dual personalities

Rockin’ the boat

AP photo

AP photo

I am having a hard time keeping positive since my flyover hometown has been the focus of the national news for the past ten days. Someone stopped by my office at work yesterday and said when he was in Helsinki last week, he was watching a Russian news station and heard all about our troubles there.

Well, it is all very sad and frustrating. There are way too many people–most who have never been and never will step foot in Ferguson (which is not a small town in Missouri, but a lower middle class, racially-mixed suburb)–weighing in and commenting on what is happening. The OM’s grandparents lived there for years. I’m sure the people who live in the 63135 just want to get back to work and their children just want to start school. Can we please just let them.

Our hometown friend Nelly went to Ferguson and tried to help.


“We’ve got to understand that we have options and stop choosing the reaction option cause at the end of the day we gonna pay – our brothers are gonna be the ones in jail,” he said. But he got nowhere.

Well, it is hard to keep our chin up with all this going on.

The highlight of my day yesterday was a visit from WWII Guy who was visiting from Hot-lanta. We’re going to have lunch next week, but first he has to fly a B-25 Mitchell (which belongs to the. Missouri Wing of the Commemorative Air Force) up to Duluth.

1507905_710634228970365_1375255387_nYes, there are a few cool guys left in the world.

So I’ll hang in there if you do.


“In Naomi’s Eyes we were about as Jewish as Episcopalians.”*

"Barrow Farm" by William Stott of Oldham (1857--1900)

“Barrow Farm” by William Stott of Oldham (1857–1900)

“The crickets felt it was their duty to warn everybody that summertime cannot last for ever. Even on the most beautiful days in the whole year – the days when summer is changing into autumn – the crickets spread the rumour of sadness and change.”

–E.B. White, Charlotte’s Web

As I have mentioned before, summer in our flyover state is hot and muggy and generally pretty terrible. But this summer has been just lovely and I am loathe to see it end. Sigh.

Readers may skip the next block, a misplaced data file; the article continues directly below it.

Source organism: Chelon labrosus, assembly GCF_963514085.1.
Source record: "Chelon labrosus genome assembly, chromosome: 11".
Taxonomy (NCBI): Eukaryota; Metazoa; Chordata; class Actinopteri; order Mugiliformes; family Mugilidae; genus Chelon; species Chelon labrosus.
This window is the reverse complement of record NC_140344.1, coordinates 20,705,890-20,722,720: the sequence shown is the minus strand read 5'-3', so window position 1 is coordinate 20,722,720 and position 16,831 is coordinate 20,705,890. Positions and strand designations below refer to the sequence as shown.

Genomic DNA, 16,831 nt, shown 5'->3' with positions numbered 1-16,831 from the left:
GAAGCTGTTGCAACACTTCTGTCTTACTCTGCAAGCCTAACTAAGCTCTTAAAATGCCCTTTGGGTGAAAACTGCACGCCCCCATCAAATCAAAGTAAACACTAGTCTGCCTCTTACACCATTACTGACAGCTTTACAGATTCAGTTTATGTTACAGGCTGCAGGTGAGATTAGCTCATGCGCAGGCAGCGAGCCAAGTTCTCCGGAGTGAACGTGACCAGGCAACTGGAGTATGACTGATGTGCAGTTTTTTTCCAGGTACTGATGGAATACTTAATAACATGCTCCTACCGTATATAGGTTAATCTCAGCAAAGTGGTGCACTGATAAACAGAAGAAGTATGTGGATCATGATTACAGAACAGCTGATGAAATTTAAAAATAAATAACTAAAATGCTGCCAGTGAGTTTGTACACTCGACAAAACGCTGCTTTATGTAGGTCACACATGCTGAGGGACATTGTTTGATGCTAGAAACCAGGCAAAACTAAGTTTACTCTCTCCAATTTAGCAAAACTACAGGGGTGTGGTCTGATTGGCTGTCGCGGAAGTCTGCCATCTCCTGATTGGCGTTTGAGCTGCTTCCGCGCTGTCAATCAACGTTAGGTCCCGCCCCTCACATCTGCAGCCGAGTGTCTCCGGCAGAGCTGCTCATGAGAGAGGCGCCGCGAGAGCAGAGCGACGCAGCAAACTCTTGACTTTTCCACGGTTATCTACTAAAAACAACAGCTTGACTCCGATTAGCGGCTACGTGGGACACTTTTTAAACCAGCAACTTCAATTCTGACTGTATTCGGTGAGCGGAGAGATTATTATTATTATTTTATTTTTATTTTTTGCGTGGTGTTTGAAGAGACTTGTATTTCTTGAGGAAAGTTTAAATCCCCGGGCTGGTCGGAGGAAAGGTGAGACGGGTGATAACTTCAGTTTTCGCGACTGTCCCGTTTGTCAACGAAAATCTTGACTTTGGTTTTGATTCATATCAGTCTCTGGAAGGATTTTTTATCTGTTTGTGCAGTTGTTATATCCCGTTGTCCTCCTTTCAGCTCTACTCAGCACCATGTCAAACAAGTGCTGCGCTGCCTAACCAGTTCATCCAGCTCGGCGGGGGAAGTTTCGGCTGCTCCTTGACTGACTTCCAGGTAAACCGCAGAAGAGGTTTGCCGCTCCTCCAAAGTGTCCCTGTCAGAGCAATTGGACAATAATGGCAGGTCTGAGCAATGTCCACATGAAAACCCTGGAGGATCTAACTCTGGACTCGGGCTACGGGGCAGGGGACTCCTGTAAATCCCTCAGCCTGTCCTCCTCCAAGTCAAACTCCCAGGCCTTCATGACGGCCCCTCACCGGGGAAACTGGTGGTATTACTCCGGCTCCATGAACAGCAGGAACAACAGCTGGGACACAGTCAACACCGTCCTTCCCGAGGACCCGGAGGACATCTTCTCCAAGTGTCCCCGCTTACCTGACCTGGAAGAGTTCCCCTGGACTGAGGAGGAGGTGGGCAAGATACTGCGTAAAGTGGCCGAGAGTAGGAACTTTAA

End it shall…but not yet.

This weekend, which followed a long, stressful, sad week, I decided to throw in the towel and leave the rest of my bathroom to the professional who is coming to paint this week. If there’s one thing I know, it’s my limits. I cleaned up the mess I made.

I watched Out of Africa (1985) which is a pretty wonderful movie and one of the few which deserved its Best Picture Oscar.


I hadn’t seen it for many years and I think it has certainly held up. Although some may think it over-rated and slow, I think its pace is perfect. It has a smart script and it is beautifully directed and the cinematography is sublime. Good grief, Meryl Streep is perfect. It is very romantic. And who doesn’t love Isak Dinesen? Granted there are no car chases or explosions, but there is a great sequence in a bi-plane.

I re-read The Wonder Spot by Melissa Bank, which is the follow-up to her best-selling The Girl’s Guide to Hunting and Fishing. Bank’s writing, you recall, was one of the first to be labeled “Chick Lit”–so unfortunate. When the Girl’s Guide was published to such acclaim in 1999, I spurned it because it sounded stupid and it was so popular–it couldn’t be good, right?  Then ten years later when I was having a very bad week, I saw it at a rummage sale and thought, “What the heck? I’ll give it a whirl.” (This was one of those shoulder taps from my guardian angel that I have learned to listen to.) When I started reading it, I couldn’t put it down. It was so good–genuinely funny without being vulgar, heart-felt and remarkably kind.

The Wonder Spot was not the giant best-seller of its predecessor, but I like it, and I enjoyed re-reading it. I laughed out loud on numerous occasions. It is both funny and sad–a combination of which I approve.


“The women are young, young, young, liquidy and sweet-looking; they are batter, and I am the sponge cake they don’t know they’ll become. I stand here, a lone loaf, stuck to the pan. ” (“The Wonder Spot”)

Have a good week!

* “2oth Century Typing”, Melissa Bank


“I do the rolling, you do the detail”*

Yes, we’ve been painting. But inn our case, we do it the other way around — I do the detail  and he paints.  While the DH was away in London Tim and I painted the living room, a fairly monumental task, if I do say so. We did one half at a time. Here’s the first stage of the first half — I’ve taped the edges and we’re ready to go.